HPV testing is the most accurate way to identify women at risk of developing cervical cancer.
How accurate is the myLAB Box HPV cervical cancer screening test?
The myLAB Box HPV home test is FDA-approved for primary cervical cancer screening in women 30 and over. The myLAB Box screening test uses a highly accurate process called genotyping to specifically identify the 2 high-risk types known to cause most cervical cancers, HPV-16 and HPV-18. The test also tells you if you are positive or negative for a group of 12 other high-risk HPV types: 31, 33, 35, 39, 45, 51, 52, 56, 58, 59, 66 and 68. This gives you more information about your cervical cancer risk and empowers you to take charge of your health by screening for cervical cancer from the comfort of home.
What happens if I test positive on the myLAB Box cervical cancer screening?
If you test positive, you can get a free phone consultation with a myLAB Box physician affiliate. Our medical expert will go over your results and discuss next steps.
A positive HPV result does not mean you have cervical cancer, but it is important to follow up with your health care provider. If you have a positive HPV test result, you will likely need to have a Pap test. If the Pap test shows abnormal cells, your health care provider may recommend further testing. You may also need to repeat the HPV test.
Does the HPV test screen for genital warts?
No, the HPV test screens for the high-risk HPV types that cause cervical cancer. Genital warts are caused by low-risk HPV types. Genital warts are bumps that appear on the genitals or in and around the anus. They can be itchy and uncomfortable, but rarely lead to cancer. If you think you have genital warts, see your healthcare provider for diagnosis and treatment.
Who should get the HPV screening test – and who shouldn’t?
It depends on your age and gender.
|Women 30 and older||Women under 30||Men of any age|
The HPV screening test for cervical cancer is recommended for women 30+ because you are more likely to have HPV infections that do not go away quickly. This can raise your risk for cervical cancer.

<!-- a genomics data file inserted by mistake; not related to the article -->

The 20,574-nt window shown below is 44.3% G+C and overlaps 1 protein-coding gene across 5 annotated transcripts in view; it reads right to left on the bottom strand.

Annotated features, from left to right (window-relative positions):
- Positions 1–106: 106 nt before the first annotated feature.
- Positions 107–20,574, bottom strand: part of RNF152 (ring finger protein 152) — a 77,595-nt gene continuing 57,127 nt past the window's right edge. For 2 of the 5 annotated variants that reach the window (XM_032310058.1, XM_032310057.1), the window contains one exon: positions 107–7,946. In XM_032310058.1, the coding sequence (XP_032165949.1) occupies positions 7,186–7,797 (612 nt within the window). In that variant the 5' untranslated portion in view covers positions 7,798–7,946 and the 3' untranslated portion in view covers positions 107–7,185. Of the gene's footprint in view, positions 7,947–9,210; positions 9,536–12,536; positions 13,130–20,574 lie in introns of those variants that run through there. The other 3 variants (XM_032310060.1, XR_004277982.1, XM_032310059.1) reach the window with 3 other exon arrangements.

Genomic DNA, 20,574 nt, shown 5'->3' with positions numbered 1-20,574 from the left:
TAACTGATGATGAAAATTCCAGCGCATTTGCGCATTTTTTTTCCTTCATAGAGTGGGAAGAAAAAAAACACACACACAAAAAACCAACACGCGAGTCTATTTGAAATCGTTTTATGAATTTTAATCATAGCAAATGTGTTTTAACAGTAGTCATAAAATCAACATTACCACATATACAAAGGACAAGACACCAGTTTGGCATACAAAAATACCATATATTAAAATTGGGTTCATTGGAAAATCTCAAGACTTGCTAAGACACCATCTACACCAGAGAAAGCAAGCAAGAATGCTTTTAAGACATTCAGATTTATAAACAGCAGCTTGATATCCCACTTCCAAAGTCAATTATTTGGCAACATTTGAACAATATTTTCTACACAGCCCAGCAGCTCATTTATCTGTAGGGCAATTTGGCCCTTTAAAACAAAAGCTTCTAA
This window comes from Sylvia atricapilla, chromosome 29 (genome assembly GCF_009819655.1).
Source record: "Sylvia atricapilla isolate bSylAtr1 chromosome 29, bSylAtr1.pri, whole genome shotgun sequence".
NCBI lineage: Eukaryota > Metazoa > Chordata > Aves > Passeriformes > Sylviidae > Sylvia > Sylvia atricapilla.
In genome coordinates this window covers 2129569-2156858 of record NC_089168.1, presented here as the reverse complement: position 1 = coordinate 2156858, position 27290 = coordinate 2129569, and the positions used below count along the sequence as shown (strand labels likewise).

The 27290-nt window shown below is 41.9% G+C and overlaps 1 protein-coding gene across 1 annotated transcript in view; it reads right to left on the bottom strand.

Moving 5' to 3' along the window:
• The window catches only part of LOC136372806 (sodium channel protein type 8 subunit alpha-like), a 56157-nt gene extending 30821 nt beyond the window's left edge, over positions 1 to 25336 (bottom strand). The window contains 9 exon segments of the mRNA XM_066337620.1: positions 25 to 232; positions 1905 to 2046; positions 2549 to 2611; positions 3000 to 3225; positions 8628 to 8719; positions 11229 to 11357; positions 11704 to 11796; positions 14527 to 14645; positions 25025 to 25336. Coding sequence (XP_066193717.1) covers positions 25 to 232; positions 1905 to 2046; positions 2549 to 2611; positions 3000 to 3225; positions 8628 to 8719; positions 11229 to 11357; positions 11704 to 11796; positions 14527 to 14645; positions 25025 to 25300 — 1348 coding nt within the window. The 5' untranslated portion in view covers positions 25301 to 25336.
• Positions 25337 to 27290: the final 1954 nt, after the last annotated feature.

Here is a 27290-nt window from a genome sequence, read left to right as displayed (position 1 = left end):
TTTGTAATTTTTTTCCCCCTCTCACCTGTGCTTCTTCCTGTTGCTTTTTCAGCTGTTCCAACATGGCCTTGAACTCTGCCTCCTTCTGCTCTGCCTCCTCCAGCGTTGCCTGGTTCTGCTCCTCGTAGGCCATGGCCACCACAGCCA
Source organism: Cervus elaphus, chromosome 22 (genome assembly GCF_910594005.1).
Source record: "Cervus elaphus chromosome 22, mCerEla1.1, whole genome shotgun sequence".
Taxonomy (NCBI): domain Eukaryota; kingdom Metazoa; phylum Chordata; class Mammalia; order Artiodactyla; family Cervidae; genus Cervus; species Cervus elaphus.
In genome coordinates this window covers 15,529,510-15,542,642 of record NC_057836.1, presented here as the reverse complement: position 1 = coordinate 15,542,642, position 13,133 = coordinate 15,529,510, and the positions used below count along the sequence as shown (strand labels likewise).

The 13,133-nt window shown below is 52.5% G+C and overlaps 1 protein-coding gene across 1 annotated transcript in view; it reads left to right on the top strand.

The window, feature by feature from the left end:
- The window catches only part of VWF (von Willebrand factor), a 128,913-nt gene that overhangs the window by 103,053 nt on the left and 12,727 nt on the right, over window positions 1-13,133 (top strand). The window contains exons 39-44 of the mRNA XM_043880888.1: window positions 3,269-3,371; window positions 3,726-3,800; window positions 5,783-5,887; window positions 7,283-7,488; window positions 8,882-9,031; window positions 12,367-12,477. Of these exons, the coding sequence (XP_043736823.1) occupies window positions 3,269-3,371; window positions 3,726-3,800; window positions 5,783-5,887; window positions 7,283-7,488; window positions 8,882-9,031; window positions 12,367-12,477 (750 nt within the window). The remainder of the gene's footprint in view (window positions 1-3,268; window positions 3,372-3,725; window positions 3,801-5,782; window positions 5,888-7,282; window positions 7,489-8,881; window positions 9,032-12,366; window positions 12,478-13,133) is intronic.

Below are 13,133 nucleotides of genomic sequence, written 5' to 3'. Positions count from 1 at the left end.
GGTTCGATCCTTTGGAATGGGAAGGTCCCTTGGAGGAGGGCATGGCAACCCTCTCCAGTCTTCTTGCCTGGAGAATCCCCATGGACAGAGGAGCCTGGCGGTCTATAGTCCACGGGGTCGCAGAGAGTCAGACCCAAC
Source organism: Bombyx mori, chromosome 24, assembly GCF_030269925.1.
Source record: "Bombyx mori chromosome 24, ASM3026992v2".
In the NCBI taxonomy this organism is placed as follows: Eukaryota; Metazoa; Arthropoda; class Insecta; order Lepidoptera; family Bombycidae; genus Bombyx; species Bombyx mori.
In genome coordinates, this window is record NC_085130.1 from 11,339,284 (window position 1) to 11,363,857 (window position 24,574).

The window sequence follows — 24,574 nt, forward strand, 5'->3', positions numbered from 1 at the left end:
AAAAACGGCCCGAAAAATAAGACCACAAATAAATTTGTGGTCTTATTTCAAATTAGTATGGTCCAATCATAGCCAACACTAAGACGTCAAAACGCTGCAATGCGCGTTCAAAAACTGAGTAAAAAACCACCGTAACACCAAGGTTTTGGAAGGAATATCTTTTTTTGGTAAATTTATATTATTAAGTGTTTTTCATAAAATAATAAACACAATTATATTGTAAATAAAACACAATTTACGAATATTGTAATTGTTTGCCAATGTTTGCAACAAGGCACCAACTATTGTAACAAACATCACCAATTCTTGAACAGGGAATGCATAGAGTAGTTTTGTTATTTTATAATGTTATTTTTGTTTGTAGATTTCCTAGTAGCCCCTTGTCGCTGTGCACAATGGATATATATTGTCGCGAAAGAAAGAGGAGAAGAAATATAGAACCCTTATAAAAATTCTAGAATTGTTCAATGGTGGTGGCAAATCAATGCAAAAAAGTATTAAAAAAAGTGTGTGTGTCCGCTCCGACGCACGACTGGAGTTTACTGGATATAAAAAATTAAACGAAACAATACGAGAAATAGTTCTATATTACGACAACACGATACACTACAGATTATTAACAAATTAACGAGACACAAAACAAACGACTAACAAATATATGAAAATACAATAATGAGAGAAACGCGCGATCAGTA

While the HPV virus is common in women under 30, more than 90% of new infections will clear up on their own within 2 years. Therefore, HPV testing is not recommended until you are 30 or older.
The CDC does not recommend HPV testing in men because there are no FDA-cleared HPV tests for men.
Should I get the HPV vaccine?
The HPV vaccine is highly effective in protecting against cancers caused by HPV infections. It’s best to get the HPV vaccine before becoming sexually active but those who are sexually active will also benefit from getting vaccinated. The HPV vaccine is recommended for girls and young women is up to 26 years old and for boys and young men is up to 21 years old.
Do I need to screen for cervical cancer if I’ve had the HPV vaccine?
Yes! It is important to keep getting regular screenings for cervical cancer even if you have had the HPV vaccine because the HPV vaccine does not protect against all high-risk HPV types that cause cervical cancer.
How can I protect myself from genital HPV infection and cervical cancer?
Here are a few steps that can help lower your chances of getting genital HPV and cervical cancer:
- Keep up with regular screening tests for cervical cancer.
- Get the HPV vaccine – and encourage your partner to get it, too.
- Use latex condoms the right way every time you have vaginal or anal sex.
myLAB Box offers at-home collection of samples that are mailed to our CLIA-certified and CAP-accredited laboratory. The testing performed on your samples complies with all state and federal regulations regarding laboratory testing.